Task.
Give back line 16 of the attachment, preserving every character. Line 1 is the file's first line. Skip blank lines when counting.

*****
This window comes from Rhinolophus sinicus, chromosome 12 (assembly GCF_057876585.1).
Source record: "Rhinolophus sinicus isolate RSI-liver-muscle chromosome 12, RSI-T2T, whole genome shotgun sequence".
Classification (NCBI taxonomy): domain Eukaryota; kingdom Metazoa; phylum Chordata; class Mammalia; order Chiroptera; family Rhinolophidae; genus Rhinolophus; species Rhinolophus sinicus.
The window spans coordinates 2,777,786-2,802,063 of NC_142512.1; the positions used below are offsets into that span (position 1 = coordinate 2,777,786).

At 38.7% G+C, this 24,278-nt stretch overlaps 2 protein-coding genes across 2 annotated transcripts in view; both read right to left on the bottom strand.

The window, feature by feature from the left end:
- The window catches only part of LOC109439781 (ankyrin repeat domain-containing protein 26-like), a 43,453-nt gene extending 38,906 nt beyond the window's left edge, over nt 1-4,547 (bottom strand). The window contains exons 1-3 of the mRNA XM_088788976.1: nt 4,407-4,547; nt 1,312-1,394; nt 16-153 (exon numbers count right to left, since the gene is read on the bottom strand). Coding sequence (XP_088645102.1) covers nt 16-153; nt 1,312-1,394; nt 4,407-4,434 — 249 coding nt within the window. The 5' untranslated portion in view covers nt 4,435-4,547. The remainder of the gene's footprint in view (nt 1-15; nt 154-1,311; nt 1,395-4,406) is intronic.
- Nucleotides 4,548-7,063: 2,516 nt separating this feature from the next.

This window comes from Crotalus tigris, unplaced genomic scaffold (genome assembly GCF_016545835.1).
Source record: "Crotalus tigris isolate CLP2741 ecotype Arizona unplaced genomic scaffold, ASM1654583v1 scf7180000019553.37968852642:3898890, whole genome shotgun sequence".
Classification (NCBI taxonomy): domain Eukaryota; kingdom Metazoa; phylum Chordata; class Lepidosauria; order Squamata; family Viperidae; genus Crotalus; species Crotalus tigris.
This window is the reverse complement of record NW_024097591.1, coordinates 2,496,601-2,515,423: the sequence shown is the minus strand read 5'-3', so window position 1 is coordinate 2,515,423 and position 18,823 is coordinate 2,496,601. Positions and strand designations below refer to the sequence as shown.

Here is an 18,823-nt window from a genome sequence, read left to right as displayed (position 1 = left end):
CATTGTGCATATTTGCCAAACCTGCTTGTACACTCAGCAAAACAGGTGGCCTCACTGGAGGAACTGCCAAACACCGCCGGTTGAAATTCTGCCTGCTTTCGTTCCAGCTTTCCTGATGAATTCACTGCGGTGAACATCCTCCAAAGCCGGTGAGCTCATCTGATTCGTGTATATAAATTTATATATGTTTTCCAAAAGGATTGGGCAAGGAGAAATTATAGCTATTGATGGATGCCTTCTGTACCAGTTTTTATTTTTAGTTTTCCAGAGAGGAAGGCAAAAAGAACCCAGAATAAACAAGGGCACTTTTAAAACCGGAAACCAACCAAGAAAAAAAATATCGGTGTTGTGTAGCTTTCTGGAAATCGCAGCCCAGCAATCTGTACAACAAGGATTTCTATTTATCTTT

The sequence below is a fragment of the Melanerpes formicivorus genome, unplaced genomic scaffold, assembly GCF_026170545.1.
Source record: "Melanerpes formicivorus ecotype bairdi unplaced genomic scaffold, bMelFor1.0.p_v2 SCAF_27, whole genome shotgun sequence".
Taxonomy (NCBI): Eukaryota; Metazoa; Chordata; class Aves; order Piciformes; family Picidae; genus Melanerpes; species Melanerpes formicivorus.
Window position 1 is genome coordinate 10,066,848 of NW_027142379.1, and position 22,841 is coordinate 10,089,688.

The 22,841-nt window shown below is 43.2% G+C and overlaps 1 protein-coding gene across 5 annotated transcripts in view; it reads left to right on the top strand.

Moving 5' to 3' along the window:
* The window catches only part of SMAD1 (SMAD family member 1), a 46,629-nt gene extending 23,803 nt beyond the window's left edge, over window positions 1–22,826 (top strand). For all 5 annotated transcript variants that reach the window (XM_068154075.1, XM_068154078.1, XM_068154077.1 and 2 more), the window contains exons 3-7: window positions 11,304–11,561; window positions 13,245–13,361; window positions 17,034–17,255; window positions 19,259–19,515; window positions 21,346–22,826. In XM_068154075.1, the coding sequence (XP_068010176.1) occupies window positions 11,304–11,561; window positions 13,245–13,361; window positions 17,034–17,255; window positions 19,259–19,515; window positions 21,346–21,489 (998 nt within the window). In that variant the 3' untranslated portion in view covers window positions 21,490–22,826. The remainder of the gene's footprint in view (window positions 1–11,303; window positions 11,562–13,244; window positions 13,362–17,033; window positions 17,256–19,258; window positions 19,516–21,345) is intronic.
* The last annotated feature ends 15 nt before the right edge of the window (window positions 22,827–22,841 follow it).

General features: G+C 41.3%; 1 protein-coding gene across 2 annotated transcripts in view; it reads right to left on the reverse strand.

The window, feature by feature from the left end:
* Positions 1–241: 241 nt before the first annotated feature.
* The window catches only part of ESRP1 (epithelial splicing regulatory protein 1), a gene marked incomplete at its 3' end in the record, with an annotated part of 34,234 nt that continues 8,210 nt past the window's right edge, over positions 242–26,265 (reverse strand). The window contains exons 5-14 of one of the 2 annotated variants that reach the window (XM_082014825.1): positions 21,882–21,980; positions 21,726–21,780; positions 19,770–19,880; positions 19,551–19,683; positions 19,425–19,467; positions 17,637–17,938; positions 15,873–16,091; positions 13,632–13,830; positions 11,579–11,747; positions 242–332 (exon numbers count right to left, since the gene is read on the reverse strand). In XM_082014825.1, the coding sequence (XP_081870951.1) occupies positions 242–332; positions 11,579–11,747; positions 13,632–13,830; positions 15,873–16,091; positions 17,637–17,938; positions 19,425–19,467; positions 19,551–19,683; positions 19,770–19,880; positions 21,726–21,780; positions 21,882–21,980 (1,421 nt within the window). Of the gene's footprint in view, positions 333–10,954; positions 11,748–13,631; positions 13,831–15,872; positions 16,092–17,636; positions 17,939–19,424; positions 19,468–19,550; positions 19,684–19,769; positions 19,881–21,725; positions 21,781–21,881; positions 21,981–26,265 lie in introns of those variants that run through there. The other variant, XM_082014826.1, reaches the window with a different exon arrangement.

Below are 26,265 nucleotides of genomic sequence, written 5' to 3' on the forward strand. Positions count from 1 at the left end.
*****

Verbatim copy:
Source record: "Melanerpes formicivorus ecotype bairdi unplaced genomic scaffold, bMelFor1.0.p_v2 SCAF_27, whole genome shotgun sequence".